"I'd say that the injuries have been the hardest part of making the breakthrough. One of the toughest things in this game is growing up and making that step from being a young boy to being a man. You have to fit in around the place, and you can't have the manager or the coaches worrying about your personality. You have to roll your sleeves up and be a real man. In some games you have to go to war when you cross that white line. I don't want people to be overcompensating for me. I want to be the one who helps to carry others and pushes the club forward. I think I'll get better the more games I play. I can't go into my shell when I go out onto that pitch – I see myself as a leader."
Will is often his own worst critic after performances he feels don't come up to the standards he expects from himself. He's keen to take advice from Neil Cox, but he also feels he can take plenty from watching the top defenders in the game.
"I set high standards for myself, but it's hard to have the perfect game. I'm a bit of a perfectionist! Any little mistake I want to try and cut out. I want to be someone who's making a difference in a positive way. Coxy has worked hard with me on defensive aspects over the years, and the main thing is just cutting out silly errors. Everyone makes mistakes, but as a centre-back errors will be scrutinised that bit more because they can be so costly.
"I watch players like John Stones and Sergio Ramos, and try to take things from their game. I don't have just one or two role models, though – I take bits that I can put into my game from everyone. I want to take everything on board and channel them into my own game. The priority is what the manager wants me to do, but there are other things I can look at to improve my game. I try to learn as much as I can and weigh up what is best for me."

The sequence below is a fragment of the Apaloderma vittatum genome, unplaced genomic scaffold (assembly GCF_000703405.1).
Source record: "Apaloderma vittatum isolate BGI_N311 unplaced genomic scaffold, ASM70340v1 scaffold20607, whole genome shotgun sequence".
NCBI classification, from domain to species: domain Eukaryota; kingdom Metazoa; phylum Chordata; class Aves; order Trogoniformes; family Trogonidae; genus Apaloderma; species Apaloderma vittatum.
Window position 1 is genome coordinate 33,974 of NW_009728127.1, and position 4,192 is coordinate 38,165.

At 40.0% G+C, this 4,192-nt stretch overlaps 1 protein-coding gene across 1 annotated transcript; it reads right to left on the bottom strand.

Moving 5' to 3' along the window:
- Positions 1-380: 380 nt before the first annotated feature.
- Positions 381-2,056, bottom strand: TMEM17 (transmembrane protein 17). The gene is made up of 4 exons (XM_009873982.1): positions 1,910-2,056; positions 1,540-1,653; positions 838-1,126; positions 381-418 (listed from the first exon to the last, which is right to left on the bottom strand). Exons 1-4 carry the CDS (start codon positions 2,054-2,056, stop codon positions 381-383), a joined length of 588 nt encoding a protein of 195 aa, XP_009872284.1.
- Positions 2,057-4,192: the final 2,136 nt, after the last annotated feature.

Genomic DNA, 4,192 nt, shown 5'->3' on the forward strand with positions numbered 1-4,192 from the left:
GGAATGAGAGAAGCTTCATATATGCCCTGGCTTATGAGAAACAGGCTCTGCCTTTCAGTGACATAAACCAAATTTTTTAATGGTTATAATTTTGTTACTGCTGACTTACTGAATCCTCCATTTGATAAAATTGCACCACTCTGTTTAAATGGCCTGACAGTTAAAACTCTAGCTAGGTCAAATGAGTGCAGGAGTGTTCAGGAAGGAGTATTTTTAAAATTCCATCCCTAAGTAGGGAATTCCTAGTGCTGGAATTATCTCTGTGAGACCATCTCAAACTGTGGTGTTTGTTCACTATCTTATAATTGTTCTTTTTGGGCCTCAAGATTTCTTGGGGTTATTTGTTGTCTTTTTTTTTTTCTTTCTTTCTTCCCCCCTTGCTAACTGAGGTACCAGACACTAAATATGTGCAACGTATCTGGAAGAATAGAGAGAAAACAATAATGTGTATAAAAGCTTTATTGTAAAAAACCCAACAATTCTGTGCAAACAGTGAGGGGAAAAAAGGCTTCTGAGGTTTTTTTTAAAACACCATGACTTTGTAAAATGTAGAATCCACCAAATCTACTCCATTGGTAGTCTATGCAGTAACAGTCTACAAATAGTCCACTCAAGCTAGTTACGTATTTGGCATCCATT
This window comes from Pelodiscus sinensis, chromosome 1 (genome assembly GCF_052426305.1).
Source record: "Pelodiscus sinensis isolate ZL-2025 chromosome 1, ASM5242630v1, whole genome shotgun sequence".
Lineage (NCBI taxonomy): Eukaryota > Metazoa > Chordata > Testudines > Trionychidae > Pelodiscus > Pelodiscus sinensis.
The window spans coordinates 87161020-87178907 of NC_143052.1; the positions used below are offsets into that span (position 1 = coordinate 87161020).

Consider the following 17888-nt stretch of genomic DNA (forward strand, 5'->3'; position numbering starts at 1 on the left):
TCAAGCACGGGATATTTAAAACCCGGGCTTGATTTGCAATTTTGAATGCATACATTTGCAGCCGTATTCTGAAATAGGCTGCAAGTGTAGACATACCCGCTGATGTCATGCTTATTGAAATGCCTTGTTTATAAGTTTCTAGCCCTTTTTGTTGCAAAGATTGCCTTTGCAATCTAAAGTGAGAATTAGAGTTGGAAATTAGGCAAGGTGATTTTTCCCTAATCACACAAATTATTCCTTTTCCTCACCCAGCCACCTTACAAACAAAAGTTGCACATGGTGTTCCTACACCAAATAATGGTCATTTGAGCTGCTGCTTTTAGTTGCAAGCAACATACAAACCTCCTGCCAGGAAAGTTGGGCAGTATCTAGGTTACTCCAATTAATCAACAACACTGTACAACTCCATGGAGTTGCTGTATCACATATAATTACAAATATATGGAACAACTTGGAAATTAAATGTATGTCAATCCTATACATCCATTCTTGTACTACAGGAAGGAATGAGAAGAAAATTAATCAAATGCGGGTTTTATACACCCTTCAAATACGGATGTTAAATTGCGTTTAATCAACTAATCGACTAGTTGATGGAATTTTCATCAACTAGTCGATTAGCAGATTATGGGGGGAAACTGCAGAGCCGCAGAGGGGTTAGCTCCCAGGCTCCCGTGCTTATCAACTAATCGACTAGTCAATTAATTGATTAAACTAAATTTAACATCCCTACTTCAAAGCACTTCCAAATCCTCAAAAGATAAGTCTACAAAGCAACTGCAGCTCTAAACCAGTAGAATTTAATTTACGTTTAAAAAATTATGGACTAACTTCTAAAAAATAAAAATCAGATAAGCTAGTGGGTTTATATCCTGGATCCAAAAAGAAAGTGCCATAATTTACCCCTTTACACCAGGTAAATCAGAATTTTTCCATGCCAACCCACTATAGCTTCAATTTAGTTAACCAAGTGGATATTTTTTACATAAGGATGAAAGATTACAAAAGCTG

Though he has grown up locally and enjoyed plenty of positive feedback from supporters during his rise through the ranks, Will hasn't attracted too much attention when he's been out and about – but he did when he was enjoying a meal in Nando's!
"I get spotted when I'm out, maybe once every couple of months. The best time was when I was in Nando's with a couple of friends, and I could see that some people on the other side of the room had spotted me. I heard them start chanting 'He's one of our own' and I clocked that they were Wimbledon fans. Everyone in the place was looking over and thinking, 'What's going on here?' It was a nice touch, but that type of thing doesn't happened often.
"I'm still living about ten minutes' walk from the training ground, with my mum and dad. I passed my test a couple of years ago and I'm looking to sort myself out with a car, maybe for a Christmas present!"
Will enjoyed doing Radio WDON match commentary for the Milton Keynes game recently, but he was gutted to miss out on the match due to a neck injury. "Rob Cornell is the seasoned pro as a commentator, and he tells me what I have to do! I just tried to chip in with a little bit on insight every now and then. I enjoyed doing it, but I'd rather be having a positive impact on the pitch and helping my team-mates. It was horrible not being involved in that match. It was a difficult position for me, as I had to weigh up whether to play through the pain or not. In the end, the fact that I couldn't sprint properly was telling me I might let my team-mates down. I had to make a big decision and not be selfish. It was a really tough decision – one of the hardest I've had to make in a while."
But with his talent as a defender, there are likely to be many more opportunities for Will to star in important games for Wimbledon in the years to come.